Obituaries
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    Chuck Knox, 86, coach who put three struggling NFL teams in the running

    Mr. Knox was carried off the field after his Seahawks defeated Miami in a playoff game in 1983.
    Associated Press/file 1983
    Mr. Knox was carried off the field after his Seahawks defeated Miami in a playoff game in 1983.

    NEW YORK — Chuck Knox, a three-time NFL coach of the year who believed so strongly in the running game that he earned the nickname Ground Chuck, but who persuaded the New York Jets to take the pass-throwing Joe Namath in the draft, died Saturday. He was 86.

    His death was announced by the Seattle Seahawks, who said he had dementia. The team did not say where he died.

    A head coach in the NFL for 22 seasons, Mr. Knox never had a Super Bowl team, but he rebuilt three lackluster teams — the Los Angeles Rams, the Buffalo Bills, and the Seattle Seahawks — into playoff squads, taking them to a total of seven division championships.

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    When he retired in 1995 with a career coaching record of 186-147-1 in the regular season, he was No. 6 in victories among all NFL coaches, behind Don Shula, George Halas, Tom Landry, Curly Lambeau, and Chuck Noll.

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    Mr. Knox was convinced that strong running games produced winners. He groomed several running backs, including Lawrence McCutcheon with the Rams, Joe Cribbs with the Bills, and Curt Warner with the Seahawks.

    “If Chuck had his wish, it’d be 3 yards and a cloud of dust and he’d win, 7-6,” Steve Largent, his star receiver with the Seahawks, once said.

    Apart from his conservative inclinations on offense, Mr. Knox preached discipline and hard work on the football field, the qualities he displayed as a rugged lineman at Juniata College of Huntingdon, Pa., having come out of a steel town where his hard-drinking father worked in the mills and wanted him to do the same.

    “People ask how I keep winning with players that aren’t the most talented,” Mr. Knox told The Boston Globe in 1992, when he began a second stint with the Rams after coaching teams to 11 playoff appearances. “It’s simple. I wasn’t gifted with anything growing up. I had to earn everything. What I try to teach the players is to have the desire to make the most of what they have.”

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    While a line coach with the Jets in November 1964, Mr. Knox lobbied their owner, David “Sonny” Werblin, and the head coach, Weeb Ewbank, to take quarterback Joe Namath as the American Football League’s No. 1 draft pick, despite his knee problems at the University of Alabama.

    “I pushed Weeb very hard to take Joe,” Mr. Knox, who had first spotted Namath’s athletic ability when he was a teenager in Beaver Falls, Pa., told Mark Kriegel in his 2004 biography “Namath.”

    Mr. Knox built an outstanding offensive line with the Jets, led by Winston Hill and Sherman Plunkett at the tackles. “They knew Joe Namath was going to make the difference, and we had to be able to protect him,” he recalled.

    But Mr. Knox became an assistant coach with the Detroit Lions in 1967, missing out on Namath’s engineering of the Jets’ stunning Super Bowl triumph over the Baltimore Colts in 1969.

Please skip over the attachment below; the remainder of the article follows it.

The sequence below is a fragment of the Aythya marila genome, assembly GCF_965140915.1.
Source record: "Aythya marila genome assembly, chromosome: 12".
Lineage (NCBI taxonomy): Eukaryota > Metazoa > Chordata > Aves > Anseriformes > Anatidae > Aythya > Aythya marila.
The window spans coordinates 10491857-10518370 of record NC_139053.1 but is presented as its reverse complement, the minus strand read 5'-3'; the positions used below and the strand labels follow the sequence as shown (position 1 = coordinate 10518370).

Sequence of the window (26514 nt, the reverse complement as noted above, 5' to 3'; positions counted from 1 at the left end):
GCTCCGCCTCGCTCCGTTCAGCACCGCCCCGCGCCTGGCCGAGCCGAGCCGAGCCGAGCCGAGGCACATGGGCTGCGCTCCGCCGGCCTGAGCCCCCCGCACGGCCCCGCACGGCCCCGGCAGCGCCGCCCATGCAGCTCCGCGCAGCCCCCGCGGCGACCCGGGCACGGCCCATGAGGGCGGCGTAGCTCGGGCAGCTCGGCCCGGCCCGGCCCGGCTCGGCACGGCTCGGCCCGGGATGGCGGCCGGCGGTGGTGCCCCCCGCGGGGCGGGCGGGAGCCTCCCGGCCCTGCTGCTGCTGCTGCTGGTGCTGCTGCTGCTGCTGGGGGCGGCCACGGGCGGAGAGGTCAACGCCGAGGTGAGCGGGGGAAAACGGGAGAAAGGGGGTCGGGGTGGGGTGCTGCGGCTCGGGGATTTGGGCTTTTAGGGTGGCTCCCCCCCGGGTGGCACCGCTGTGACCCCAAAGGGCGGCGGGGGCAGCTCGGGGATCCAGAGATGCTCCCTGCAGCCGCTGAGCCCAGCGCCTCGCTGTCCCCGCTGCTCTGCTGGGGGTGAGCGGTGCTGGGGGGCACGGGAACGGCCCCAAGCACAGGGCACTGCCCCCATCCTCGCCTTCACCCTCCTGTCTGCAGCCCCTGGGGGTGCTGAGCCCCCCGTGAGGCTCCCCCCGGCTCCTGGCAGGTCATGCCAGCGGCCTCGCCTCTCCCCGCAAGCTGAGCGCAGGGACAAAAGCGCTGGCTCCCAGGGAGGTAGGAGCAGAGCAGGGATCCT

Charles Robert Knox was born on April 27, 1932, in Sewickley, Pa., an industrial town near Pittsburgh.

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    After playing tackle at Juniata and graduating with a degree in history, he coached at Pennsylvania high schools and then became an assistant at Wake Forest and Kentucky before being hired by the Jets in 1963.

    After four seasons with the Jets and six as an assistant coach with the Lions, Mr. Knox replaced Tommy Prothro as coach of the Rams in 1973, taking over a team that had gone 6-7-1 the previous season.

    Mr. Knox coached the ’73 Rams to a 12-2 regular-season record and had five consecutive National Football Conference West championship teams in Los Angeles, doing it with five quarterbacks — John Hadl, James Harris, Ron Jaworski, Pat Haden, and Namath at the end of his career.

    But his Rams were beaten in the NFC Championship game three consecutive times — by the Minnesota Vikings after the 1974 season, then by the Dallas Cowboys and then the Vikings again.

    Mr. Knox became the Bills’ head coach in 1978, when they were coming off two losing seasons. He traded O.J. Simpson, who was beginning to decline, developed a running attack behind Cribbs, and took the Bills to the AFC East title in 1980 and a wild-card playoff spot the following season.

    He was named head coach of the Seattle Seahawks in 1983, the franchise’s eighth season, and coached them to their first postseason appearance, as a wild-card team, taking them to the AFC Championship game, a loss to the Oakland Raiders.

    His Seahawks made the playoffs three more times and won the AFC West title in 1988.

    Mr. Knox returned to the Rams in 1992, but they finished last in the NFC West for three straight seasons and he was fired. He then retired.

    Mr. Knox leaves his wife, Shirley. A complete list of survivors was not immediately available.

    Mr. Knox was never particularly quotable, but he did have a list of aphorisms, which came to be called Knoxisms, reflecting his approach to life, and he conveyed them to his players.

    Dave Krieg, who played quarterback for Mr. Knox with the Seahawks, recorded the Knoxisms in a notebook.

    “Chuck’s overall presence, his intensity, his toughness, play a big factor in helping us win,” Krieg once told Sports Illustrated.

    Among the Knoxisms: “Work will win. Wishing won’t.”

    One of Mr. Knox’s favorites: “What you do speaks so well, there’s no need to hear what you say.”